Under common tenure, clergy will have their rights and responsibilities improved and clarified, so that they end up with terms of service that are in accord with current best practice. The capability procedure will be a fair and effective way of addressing the problem of those few clergy who are failing to perform to a minimum acceptable standard. They will have the right to appeal as a last resort to Employment Tribunals if removed from office on grounds of capability.

    No clergy currently in freehold appointments will have the freehold taken away from them.

  • 7. How are the rights of patrons affected by common tenure?

    The rights and responsibilities of patrons are not affected by the Terms of Service legislation. In particular, patrons, subject to the rights of the parish representatives and the bishop, have the right to nominate someone as incumbent. That will not change under common tenure. However with increased emphasis on making fair appointments the bishop and diocese will expect best appointments practice to be followed.

  • 8. Why are clergy required by the legislation to participate in Ministerial development review?

    Link to MDR Guidance

    Although clergy are called to be priests, they are also called to do a particular job, and it is right to try and define that job, and for clergy to be accountable as to how it is done. Ministerial development review is a way of helping clergy see what is achievable and how it can be done, and clarifying what can reasonably be expected of them. It ensures that any problems are not swept under the carpet but dealt with fairly and sensitively before they become major issues.

    Ministerial development review is not about catching clergy out. Nor is it about putting pressure on them to increase congregational numbers and ensure that parish share is paid promptly. Many clergy are in danger of overworking and some have unrealistic expectations of themselves that lead to unacceptably high levels of stress.

  • 9. What is the PCC’s responsibility to pay working expenses under common tenure?

    The responsibility of the PCC to pay working expenses does not change under common tenure, but, if a parish fails to meet its obligations to pay working expenses and it does not prove possible to resolve this through other means, it will be possible for clergy to make use of the grievance procedure as a last resort. However there is no resort to an Employment Tribunal if an office holder is dissatisfied at the end of a grievance procedure and there is nothing in this legislation that imposes any new legal obligation, or risk, on DBFs in relation to the payment of working expenses.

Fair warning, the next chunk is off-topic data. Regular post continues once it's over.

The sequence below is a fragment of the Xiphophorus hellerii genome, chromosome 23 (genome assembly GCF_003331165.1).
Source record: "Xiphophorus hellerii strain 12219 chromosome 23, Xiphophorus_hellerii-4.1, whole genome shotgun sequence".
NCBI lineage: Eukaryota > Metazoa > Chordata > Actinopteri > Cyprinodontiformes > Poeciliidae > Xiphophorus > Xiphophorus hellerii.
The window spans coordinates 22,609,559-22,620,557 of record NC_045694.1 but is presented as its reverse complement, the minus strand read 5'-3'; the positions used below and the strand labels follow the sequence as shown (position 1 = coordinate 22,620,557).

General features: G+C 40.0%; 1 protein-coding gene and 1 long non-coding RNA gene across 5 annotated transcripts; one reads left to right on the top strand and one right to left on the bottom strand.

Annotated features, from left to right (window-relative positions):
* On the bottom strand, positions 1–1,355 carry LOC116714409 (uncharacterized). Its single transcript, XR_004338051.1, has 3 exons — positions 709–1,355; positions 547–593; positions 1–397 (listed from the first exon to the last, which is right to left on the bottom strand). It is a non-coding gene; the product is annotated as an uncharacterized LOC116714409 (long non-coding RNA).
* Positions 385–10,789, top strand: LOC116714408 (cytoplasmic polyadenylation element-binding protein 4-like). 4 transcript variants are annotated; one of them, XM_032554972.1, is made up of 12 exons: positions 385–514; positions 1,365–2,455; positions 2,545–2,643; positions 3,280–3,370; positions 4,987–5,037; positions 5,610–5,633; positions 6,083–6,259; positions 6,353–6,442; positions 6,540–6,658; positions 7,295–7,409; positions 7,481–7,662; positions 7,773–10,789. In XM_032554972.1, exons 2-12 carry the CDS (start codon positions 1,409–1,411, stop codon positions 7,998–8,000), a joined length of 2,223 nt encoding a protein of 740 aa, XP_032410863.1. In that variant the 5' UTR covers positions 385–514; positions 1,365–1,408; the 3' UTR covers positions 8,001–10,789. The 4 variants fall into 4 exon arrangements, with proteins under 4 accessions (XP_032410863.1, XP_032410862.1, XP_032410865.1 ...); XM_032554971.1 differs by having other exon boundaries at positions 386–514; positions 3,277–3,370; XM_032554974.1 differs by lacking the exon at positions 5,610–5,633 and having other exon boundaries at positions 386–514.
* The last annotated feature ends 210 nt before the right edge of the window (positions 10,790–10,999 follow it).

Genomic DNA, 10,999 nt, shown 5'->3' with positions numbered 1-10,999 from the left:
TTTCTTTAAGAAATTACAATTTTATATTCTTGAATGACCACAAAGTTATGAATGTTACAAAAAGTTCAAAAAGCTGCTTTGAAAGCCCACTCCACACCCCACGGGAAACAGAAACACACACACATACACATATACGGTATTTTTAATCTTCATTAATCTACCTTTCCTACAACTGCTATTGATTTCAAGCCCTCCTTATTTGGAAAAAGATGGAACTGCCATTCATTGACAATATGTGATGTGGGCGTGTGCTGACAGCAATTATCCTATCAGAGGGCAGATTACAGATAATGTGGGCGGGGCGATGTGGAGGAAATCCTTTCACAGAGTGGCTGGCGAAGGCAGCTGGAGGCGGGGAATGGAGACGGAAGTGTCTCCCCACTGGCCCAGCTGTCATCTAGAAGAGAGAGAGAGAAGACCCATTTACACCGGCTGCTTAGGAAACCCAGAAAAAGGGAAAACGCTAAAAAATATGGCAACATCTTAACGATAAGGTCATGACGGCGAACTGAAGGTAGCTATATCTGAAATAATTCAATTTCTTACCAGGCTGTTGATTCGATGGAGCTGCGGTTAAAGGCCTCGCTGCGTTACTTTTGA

• 10. Can office holders be made redundant under common tenure?

    The only mechanism for making clergy office holders ‘redundant’, as now, is through pastoral reorganisation. The legislation extends the right to be consulted on any pastoral scheme to all office holders under common tenure in receipt of a stipend or housing who would potentially be affected by the scheme. Under common tenure, priests in charge will be eligible for the first time to receive compensation for loss of office if they are displaced as a result of pastoral reorganisation.

    In certain specified cases, it will be possible for an appointment to be held for a fixed term under Regulation 29. The termination of such an appointment at the end of the fixed term will not amount to redundancy and will not carry any right to compensation.

  • 11. Does an office holder under common tenure have the right to claim constructive dismissal?

    No. The concept of constructive dismissal in law depends upon the existence of a contract of employment the terms of which have been breached by the employer. Office holders under common tenure do not serve under a contract of employment.

  • 12. In what circumstances will fixed or limited term appointments be permissible?

    These are set out under Regulation 29 and are as follows:

    • Where the post is intended to provide temporary cover for another office-holder’s authorised absence from work (for example, on maternity leave)
    • Where the office-holder is over the retirement age of 70;
    • Where the office is designated as a training post;